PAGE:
My Course at Tufts Next Semester: Security, Privacy, and Politics in the Computer Age

by Ming Chow

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I am pleased to announce that starting next month, the start of the Spring semester at Tufts University, I will be teaching a course entitled Security, Privacy, and Politics in the Computer Age. The course will be offered by the Experimental College at Tufts University. The following is a brief description of my course:

Computer viruses, worms, Trojan Horses, spyware, exploits, poorly designed software, inadequate technology laws, and terrorism: these issues have a profound affect on our daily computing operations and habits. New technological innovations such as file-sharing software and location-based tracking tools also have major political and social implications. Unfortunately, basic knowledge and understanding of the security, political, and social issues concerning the use of technologies is lax, and is a major reason why people are continually affected by computer security breaches and technology misuse. Granted, the problems are only getting worse. Issues including electronic voting, Radio Frequency Identification (RFID) tags, location-based tracking technologies, and the Digital Millennium Copyright Act (DMCA) will be discussed. This course will also delve into reverse engineering of software, understanding exploits (e.g. buffer overflow, Denial of Service, rootkits, spoofing) and intrusion detection, and how to protect yourself from malicious computer activities. Then, the issues will be put into a global context to answer the question: we have dug ourselves into a deep hole; how do we dig out of it?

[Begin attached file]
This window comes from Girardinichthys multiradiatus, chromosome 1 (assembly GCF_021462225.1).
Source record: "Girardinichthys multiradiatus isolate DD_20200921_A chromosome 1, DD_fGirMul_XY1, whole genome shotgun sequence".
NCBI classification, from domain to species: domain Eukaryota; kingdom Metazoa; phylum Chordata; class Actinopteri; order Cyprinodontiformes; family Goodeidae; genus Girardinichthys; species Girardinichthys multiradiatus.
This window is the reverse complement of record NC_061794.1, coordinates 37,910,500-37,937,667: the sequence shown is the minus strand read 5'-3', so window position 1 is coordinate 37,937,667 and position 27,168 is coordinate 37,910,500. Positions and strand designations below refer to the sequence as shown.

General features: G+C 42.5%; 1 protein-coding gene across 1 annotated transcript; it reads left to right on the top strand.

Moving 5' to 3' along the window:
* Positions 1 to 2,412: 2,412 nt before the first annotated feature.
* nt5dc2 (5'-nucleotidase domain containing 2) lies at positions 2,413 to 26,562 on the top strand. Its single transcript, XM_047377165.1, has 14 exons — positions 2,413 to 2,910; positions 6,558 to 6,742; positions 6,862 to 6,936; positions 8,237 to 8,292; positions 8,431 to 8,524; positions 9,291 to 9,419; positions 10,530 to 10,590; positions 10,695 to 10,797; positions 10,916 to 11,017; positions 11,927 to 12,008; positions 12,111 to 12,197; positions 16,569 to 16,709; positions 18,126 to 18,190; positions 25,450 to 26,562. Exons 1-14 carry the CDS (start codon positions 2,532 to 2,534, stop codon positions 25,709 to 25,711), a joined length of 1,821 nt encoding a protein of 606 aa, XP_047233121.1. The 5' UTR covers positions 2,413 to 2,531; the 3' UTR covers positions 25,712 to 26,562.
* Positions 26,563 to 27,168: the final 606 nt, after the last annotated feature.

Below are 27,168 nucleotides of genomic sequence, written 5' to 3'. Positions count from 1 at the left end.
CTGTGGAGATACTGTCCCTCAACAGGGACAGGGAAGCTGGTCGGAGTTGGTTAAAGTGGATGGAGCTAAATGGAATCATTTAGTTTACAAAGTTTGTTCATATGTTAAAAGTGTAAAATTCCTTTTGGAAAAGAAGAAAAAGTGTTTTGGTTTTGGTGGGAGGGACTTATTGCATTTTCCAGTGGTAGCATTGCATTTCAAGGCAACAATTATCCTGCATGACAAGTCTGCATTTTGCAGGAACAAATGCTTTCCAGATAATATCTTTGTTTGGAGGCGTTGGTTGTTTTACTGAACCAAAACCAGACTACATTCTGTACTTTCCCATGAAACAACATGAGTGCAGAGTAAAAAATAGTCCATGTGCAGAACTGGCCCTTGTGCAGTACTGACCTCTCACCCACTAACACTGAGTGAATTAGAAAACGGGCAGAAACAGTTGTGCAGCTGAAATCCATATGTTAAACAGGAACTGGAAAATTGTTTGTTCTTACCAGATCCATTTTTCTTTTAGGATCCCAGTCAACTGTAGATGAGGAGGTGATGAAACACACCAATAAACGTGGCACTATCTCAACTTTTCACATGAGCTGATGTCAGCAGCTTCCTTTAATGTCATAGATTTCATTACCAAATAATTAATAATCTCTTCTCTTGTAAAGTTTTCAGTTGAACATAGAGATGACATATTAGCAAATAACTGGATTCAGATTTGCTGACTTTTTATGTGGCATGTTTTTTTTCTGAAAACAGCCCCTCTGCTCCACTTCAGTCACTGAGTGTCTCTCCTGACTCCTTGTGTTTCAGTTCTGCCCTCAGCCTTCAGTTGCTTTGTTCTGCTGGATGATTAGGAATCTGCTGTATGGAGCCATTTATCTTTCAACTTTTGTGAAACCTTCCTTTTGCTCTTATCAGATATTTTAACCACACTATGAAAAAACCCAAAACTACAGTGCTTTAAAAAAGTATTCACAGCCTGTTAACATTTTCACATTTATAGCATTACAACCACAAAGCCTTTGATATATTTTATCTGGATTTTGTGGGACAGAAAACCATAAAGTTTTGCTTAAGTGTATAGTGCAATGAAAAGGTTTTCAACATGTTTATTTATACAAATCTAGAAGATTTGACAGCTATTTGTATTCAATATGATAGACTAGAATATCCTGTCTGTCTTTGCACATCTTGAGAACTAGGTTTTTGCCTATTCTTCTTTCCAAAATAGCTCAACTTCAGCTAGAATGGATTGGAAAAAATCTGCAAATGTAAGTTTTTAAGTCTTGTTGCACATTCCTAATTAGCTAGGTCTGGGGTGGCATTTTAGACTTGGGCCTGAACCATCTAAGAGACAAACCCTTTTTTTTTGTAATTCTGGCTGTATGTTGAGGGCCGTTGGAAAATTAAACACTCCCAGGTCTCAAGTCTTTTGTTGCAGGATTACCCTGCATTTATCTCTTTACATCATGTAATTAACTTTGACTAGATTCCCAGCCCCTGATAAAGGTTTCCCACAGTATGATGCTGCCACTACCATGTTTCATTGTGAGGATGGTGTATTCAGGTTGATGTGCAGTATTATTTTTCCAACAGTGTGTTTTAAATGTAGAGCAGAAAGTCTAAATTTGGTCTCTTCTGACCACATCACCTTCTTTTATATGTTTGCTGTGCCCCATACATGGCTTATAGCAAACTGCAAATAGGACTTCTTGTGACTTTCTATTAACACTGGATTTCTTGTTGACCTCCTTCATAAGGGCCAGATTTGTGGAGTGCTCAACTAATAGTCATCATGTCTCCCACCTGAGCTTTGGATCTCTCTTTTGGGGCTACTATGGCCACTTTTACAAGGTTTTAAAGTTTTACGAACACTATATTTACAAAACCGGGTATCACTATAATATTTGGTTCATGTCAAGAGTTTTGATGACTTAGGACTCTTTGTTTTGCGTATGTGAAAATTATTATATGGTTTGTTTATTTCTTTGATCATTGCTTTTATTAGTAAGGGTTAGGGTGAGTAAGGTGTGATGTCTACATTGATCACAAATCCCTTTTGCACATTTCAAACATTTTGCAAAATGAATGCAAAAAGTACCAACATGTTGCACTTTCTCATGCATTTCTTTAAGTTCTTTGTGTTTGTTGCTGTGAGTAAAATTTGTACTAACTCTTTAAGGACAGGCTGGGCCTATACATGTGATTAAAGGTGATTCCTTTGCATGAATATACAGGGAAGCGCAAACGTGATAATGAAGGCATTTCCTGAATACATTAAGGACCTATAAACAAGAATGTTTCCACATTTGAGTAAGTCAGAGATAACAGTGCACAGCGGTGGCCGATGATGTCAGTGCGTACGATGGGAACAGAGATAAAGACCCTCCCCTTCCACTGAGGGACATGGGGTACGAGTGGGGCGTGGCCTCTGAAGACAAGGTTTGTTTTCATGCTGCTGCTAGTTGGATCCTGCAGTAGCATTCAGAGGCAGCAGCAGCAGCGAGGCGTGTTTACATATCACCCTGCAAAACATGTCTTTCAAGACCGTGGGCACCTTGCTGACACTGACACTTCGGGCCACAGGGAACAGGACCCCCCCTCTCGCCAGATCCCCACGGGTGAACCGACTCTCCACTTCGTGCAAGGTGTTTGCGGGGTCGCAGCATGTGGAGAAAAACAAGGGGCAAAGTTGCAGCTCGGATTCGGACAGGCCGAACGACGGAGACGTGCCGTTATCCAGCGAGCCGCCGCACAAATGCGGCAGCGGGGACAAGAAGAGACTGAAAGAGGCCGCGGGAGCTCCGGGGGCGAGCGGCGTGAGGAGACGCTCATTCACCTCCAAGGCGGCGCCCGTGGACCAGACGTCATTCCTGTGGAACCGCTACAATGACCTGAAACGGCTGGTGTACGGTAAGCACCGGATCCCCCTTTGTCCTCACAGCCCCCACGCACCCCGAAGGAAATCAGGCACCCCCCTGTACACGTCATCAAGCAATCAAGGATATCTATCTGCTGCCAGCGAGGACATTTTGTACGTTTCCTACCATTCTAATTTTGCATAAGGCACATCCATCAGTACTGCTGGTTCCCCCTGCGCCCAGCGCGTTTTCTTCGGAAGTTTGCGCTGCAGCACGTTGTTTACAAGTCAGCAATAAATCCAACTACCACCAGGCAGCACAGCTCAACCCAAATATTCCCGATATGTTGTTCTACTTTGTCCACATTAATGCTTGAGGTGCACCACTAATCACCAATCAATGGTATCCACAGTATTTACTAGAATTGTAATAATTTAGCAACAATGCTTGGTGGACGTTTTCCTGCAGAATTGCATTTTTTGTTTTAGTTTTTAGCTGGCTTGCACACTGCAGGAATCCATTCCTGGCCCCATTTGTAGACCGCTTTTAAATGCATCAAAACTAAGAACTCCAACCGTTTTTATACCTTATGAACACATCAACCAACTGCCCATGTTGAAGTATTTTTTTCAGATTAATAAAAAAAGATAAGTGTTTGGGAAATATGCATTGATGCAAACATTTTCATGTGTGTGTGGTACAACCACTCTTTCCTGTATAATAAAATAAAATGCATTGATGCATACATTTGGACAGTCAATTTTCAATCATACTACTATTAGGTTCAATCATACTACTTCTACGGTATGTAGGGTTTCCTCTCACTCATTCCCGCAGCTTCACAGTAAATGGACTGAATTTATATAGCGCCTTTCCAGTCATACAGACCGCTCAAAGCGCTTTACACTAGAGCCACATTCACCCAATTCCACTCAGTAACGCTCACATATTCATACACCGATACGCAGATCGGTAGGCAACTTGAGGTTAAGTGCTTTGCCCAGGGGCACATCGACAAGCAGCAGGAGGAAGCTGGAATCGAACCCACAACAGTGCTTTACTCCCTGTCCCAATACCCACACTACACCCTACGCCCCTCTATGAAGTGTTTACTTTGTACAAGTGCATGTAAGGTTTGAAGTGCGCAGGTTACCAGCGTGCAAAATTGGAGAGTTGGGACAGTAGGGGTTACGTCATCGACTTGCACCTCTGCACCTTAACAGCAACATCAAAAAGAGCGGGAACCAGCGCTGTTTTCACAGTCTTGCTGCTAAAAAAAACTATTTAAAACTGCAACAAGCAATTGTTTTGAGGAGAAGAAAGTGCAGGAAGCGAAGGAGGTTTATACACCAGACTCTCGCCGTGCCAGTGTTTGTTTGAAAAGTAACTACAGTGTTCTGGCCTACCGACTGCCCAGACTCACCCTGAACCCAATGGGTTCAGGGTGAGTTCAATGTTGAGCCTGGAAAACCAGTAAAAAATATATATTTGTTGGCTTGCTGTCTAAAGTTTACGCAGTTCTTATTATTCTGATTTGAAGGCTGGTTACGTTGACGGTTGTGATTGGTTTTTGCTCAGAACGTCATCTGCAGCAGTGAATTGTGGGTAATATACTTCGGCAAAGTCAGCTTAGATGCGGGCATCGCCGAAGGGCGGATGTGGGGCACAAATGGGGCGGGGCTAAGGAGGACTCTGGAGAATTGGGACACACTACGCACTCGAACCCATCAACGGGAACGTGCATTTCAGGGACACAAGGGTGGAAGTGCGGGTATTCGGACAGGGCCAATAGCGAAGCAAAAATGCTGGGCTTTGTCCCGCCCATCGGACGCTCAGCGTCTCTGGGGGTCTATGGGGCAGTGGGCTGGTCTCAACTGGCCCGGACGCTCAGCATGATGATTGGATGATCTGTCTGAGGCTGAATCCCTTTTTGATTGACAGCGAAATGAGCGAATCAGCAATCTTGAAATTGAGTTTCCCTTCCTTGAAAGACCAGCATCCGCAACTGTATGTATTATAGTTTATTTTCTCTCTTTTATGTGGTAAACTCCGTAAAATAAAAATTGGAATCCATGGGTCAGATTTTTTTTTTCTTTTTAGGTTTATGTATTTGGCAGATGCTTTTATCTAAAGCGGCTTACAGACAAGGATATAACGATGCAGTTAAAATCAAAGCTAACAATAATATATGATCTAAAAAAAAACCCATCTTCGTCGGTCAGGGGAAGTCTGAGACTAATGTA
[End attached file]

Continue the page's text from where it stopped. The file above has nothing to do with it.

This course is open to all, regardless of area of study. No software development or computer programming knowledge is required. Basic knowledge on computer technology and concepts is sufficient. The only requirement is that you are curious on the security, privacy, political, and legal issues in computer technology, and why they are important in society.

I do understand that only Tufts students and neighboring community members can enroll in the class (EDIT, 1/5/2005: ON A SPACE AVAILABLE BASIS). However, I endear to make this course accessible to the general public. Therefore, all lecture notes, news, examples, and assignments will be published to the course's website as soon as they become available. I also envision having a message board for the course, and possibly videos or audio recordings for some lectures --all available to the general public's use.

I am honored to have the opportunity to teach this course not only because of my passion for this complex matter, but to contribute back to my alma mater and to the Computer Science community. In addition, there is a lack of ownership of the subject matter that I will be presenting, a major reason why there is a lack of basic understanding of the security, legal, political issues in using technology.

For more information, please visit the course's (tentative) website at